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Here's What Will Make You Sick on a Plane Journey

Picture of Lizzie Thomson
London Writer
Updated: 23 March 2018
We’ve all heard the tales of how stagnant air circulation rotating around the plane can make you sick, but what is fact and what is false when it comes to plane hygiene?

Coughing passengers and sniffling children are often met with disapproving eyes from desperate travellers trying to keep sickness at bay. After all, no traveller wants their trip to be spoiled by an illness they’ve picked up on an outbound flight.

New research published in the Proceedings of the National Academy of Sciences claims that if a sick passenger is sitting more than one meter (or 3.3 feet) away from you, then you are unlikely to contract an illness on the flight.

However, it could be bad news if you end up sitting directly next to someone who is looking slightly peaky. While the majority of passengers in the study escaped illness, it revealed that anyone sitting within two adjacent seats or directly in front of or behind an infected passenger had an 80% chance of getting sick. Whereas the risk of infection for all other passengers was a mere 3%, and those with window seats (who were least likely to get up) were at less risk of infection.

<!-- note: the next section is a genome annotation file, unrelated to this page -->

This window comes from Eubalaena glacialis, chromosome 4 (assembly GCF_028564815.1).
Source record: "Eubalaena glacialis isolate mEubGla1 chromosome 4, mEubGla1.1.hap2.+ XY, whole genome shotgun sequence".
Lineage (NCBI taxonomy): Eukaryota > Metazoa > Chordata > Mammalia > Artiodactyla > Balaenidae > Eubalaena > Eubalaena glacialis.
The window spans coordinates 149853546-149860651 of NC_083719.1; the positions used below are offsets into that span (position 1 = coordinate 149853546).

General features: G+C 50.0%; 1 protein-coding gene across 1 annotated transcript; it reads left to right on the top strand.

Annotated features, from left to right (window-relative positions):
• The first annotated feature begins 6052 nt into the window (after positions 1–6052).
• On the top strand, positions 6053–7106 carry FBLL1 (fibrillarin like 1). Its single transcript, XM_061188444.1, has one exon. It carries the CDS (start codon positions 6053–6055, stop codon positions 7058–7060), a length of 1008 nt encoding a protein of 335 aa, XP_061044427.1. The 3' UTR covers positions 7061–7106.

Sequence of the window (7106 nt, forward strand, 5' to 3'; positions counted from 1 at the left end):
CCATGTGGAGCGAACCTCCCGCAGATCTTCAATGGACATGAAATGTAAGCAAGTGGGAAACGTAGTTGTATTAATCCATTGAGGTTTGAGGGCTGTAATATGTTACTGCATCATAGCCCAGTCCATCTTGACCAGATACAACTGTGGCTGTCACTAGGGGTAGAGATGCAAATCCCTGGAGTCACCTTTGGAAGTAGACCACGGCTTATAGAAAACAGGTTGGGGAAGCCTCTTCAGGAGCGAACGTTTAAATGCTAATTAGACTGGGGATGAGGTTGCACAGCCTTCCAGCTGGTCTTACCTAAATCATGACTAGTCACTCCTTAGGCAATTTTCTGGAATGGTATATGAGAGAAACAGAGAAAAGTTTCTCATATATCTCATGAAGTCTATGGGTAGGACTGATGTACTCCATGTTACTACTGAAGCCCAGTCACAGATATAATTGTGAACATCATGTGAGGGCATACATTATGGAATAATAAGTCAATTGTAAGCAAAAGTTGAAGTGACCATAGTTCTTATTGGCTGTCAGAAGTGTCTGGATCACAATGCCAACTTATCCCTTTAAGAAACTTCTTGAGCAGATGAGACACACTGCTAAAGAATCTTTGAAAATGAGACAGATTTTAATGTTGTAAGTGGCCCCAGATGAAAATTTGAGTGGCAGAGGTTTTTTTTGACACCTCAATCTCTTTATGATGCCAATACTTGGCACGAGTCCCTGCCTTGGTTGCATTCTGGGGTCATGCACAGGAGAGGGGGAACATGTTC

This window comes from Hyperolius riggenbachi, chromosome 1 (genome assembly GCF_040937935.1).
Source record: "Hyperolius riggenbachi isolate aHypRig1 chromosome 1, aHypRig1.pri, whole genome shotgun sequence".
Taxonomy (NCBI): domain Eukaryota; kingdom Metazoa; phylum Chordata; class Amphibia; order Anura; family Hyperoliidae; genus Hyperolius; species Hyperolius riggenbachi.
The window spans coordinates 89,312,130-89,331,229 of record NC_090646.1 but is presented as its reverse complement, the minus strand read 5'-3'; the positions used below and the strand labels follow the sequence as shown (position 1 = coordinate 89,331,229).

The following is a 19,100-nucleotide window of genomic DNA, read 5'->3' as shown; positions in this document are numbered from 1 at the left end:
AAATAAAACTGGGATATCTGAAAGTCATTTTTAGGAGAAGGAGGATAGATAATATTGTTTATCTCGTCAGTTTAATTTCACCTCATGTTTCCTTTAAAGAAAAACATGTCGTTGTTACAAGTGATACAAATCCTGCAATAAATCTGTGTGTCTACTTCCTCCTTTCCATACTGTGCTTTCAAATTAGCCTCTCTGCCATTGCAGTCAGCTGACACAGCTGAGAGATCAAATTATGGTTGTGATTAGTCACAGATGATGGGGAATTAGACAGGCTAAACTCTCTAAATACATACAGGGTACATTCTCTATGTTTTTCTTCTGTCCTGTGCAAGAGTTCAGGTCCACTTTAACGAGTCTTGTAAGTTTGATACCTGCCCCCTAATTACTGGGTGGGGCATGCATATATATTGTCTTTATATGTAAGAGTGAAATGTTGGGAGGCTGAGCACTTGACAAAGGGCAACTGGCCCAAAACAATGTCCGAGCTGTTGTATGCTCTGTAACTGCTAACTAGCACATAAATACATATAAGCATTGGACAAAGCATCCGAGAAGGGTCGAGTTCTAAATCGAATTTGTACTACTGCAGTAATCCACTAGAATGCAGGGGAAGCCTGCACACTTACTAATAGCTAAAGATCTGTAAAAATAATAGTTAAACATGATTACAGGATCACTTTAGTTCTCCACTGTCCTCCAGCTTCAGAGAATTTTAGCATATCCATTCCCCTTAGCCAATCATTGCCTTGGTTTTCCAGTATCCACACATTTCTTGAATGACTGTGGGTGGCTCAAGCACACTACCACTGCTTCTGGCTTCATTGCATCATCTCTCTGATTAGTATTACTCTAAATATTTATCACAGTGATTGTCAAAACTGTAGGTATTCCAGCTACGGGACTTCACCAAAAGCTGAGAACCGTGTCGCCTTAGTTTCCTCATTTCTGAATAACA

Plane Cabin
Great news if you’ve got a window seat! | © Cha già José/ Flickr

While being allocated a seat next to someone sick is unavoidable, the best way to prevent illness on flights is to maintain a high level of hygiene by washing your hands frequently or using hand sanitiser and to try to avoid sharing surfaces with an infected passenger.

The soaring study took place on 10 different cross-country flights at close to or full capacity, in order to document the risks of infection. The majority of the flights ranged from three to five hours and researchers tracked this by recording passenger movement with an iPad app, simulating the spread of flu virus from a passenger seated in the middle of the cabin. The way passengers interacted with each other was documented, alongside how frequently they left their seats, as these are the two main factors that contribute towards the spread of infection on flights.

Interestingly, the research showed that if you spot a member of the cabin crew looking under the weather on your flight, you’re more likely to be infected by them than other passengers. The findings of the study revealed that sick flight attendants put passengers at higher risk due to the fact that they move around the cabin and frequently interact with travellers.

In other words, if you want to avoid picking up any kind of illness on your outbound flight, watch out for sneezing cabin crew members and try to bag the window seat to keep your risk of infection to a minimum.